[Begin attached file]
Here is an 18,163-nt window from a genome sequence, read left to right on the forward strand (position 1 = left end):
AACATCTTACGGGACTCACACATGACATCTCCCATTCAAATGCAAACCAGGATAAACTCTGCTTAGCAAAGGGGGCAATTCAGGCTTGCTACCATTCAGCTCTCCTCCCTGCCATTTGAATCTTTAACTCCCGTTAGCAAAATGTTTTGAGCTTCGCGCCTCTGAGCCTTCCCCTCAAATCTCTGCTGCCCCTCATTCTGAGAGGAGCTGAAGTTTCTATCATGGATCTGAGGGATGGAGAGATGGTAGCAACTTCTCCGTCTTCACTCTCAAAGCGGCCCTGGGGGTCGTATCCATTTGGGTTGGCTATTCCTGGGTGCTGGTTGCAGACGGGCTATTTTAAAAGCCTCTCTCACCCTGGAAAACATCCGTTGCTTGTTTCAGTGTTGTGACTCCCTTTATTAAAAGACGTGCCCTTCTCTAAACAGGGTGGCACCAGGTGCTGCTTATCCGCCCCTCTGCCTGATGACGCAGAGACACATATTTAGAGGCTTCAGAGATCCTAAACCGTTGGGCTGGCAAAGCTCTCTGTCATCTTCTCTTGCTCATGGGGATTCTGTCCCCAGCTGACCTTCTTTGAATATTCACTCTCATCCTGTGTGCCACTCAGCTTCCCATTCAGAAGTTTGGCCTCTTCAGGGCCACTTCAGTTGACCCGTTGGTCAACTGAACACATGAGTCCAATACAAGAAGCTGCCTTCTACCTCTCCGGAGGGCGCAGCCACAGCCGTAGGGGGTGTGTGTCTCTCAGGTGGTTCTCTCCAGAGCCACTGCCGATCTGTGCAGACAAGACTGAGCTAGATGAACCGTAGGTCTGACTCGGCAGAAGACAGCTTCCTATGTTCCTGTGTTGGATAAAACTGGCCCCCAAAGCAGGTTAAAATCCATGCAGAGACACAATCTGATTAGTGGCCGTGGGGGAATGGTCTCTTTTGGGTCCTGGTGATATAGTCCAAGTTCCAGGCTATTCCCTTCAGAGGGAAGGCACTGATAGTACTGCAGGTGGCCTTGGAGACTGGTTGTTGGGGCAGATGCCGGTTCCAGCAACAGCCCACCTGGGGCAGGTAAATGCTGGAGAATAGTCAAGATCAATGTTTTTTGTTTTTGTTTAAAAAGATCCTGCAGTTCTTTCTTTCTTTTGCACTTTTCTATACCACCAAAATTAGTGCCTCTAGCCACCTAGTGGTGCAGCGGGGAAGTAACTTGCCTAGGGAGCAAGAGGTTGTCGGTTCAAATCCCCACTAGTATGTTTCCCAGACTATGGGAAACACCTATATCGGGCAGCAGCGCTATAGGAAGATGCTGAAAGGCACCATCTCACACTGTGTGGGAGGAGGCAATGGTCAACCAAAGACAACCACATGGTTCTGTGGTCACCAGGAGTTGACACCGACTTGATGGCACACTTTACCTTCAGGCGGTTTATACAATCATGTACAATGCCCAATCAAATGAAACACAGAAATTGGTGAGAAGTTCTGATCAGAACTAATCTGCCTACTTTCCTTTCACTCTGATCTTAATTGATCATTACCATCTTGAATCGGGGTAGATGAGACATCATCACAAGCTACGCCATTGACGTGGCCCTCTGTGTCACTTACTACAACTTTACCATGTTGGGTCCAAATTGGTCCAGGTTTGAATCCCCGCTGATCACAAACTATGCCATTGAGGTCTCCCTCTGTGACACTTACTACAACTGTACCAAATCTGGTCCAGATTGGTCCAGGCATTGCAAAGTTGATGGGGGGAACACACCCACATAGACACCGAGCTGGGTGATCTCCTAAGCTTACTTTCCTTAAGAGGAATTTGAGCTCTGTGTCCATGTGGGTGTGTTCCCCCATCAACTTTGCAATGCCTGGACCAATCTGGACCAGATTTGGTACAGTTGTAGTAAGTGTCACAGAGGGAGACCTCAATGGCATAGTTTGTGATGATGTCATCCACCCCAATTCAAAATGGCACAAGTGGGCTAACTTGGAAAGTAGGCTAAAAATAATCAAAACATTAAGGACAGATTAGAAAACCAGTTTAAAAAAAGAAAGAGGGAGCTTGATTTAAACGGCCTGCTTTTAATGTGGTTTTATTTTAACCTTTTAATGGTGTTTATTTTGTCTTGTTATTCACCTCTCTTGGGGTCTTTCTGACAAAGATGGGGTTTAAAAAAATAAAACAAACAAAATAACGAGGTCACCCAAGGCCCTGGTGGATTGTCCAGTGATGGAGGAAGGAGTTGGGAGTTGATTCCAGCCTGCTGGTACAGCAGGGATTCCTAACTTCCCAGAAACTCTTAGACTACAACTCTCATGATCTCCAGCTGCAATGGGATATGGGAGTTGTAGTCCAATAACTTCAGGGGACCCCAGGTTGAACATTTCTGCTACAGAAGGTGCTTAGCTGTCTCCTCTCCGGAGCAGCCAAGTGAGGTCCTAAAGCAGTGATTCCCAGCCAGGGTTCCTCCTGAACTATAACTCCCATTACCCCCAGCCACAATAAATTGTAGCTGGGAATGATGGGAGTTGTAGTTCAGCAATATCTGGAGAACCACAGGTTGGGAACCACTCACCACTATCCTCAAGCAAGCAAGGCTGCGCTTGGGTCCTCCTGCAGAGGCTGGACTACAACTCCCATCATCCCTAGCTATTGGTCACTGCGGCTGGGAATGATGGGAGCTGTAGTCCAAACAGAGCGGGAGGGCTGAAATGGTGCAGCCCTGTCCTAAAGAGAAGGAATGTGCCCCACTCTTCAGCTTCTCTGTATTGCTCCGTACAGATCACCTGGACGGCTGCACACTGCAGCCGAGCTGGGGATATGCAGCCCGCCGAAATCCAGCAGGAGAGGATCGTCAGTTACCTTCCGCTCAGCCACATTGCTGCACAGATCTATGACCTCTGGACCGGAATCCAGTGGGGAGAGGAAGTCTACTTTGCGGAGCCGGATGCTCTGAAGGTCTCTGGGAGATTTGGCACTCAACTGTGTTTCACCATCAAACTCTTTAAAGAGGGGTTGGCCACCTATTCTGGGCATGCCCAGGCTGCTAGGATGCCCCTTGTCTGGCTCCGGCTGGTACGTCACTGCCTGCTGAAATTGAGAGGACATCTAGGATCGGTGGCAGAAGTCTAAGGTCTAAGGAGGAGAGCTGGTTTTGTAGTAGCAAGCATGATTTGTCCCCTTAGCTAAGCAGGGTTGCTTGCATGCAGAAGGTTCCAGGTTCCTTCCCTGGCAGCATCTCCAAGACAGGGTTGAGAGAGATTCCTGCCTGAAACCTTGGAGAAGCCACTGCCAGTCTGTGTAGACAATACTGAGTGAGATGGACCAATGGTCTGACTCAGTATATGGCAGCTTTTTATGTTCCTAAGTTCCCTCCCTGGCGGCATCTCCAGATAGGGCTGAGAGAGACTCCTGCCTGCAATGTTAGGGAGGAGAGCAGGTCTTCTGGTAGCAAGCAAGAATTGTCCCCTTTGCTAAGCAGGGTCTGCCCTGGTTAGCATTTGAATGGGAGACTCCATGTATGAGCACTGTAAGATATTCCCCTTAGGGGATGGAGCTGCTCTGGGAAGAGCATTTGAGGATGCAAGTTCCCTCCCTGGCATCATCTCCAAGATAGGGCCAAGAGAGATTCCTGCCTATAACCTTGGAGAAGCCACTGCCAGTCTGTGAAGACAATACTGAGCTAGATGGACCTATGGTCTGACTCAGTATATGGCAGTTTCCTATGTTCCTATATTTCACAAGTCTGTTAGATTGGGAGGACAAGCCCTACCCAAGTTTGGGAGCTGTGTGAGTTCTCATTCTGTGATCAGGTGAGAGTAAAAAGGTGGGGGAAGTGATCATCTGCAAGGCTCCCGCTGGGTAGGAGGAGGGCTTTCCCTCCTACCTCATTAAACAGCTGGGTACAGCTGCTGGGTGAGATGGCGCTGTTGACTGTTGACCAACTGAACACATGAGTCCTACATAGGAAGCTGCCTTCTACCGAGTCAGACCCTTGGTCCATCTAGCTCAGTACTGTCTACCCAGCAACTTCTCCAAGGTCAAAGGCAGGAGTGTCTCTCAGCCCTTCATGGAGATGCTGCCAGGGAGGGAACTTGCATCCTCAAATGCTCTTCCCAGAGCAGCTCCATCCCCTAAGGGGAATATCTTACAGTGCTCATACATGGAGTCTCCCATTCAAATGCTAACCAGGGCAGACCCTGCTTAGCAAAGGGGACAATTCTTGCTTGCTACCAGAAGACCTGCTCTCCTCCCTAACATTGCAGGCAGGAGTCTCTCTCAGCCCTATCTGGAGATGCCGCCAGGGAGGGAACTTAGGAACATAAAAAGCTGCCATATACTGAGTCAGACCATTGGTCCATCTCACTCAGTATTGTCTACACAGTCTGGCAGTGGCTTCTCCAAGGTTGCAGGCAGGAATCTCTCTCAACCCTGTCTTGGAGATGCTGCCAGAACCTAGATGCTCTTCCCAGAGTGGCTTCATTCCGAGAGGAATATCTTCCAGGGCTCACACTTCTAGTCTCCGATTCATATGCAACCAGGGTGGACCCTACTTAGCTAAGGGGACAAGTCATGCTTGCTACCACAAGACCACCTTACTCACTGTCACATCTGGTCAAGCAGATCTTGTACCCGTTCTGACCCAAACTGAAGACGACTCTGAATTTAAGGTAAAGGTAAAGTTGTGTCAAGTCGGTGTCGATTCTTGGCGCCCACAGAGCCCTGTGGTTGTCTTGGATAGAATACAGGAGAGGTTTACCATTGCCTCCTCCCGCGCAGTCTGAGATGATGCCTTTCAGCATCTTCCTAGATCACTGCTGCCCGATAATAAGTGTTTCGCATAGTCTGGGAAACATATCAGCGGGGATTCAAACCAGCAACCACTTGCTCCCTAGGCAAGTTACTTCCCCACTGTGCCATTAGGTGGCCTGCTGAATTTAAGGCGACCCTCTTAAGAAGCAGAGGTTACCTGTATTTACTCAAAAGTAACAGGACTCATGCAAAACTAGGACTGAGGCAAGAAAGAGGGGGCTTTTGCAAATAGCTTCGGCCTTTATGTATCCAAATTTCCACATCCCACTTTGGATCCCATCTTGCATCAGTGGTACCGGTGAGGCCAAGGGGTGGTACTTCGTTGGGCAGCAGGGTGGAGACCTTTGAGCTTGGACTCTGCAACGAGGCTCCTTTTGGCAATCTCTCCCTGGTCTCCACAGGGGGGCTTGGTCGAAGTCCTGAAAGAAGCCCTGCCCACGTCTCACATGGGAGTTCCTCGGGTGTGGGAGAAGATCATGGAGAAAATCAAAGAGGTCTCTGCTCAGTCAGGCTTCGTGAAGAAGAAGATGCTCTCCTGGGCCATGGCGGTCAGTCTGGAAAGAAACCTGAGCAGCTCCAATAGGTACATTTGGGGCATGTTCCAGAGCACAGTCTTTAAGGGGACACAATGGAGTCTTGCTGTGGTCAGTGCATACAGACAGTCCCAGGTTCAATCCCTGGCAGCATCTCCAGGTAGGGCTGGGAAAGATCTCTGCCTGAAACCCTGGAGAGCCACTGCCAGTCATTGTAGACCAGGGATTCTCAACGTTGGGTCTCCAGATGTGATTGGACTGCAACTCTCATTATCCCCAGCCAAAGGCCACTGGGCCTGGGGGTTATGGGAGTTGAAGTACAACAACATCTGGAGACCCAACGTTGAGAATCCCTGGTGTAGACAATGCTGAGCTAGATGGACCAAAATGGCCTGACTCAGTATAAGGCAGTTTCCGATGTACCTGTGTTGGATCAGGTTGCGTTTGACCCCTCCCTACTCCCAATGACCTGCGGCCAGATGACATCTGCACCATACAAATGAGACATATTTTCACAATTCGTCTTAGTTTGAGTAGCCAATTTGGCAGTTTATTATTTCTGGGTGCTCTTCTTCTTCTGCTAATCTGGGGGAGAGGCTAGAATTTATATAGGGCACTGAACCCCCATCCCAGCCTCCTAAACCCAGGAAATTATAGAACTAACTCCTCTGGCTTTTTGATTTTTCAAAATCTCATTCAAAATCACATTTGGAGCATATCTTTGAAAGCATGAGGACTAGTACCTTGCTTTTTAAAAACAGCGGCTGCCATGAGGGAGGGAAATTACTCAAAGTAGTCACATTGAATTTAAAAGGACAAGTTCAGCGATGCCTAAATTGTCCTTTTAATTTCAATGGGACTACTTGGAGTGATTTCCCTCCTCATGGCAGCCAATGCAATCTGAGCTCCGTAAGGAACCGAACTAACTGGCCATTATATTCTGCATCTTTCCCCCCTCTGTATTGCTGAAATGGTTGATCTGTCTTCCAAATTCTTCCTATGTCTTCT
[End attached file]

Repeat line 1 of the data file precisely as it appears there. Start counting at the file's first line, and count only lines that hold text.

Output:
Here is an 18,163-nt window from a genome sequence, read left to right on the forward strand (position 1 = left end):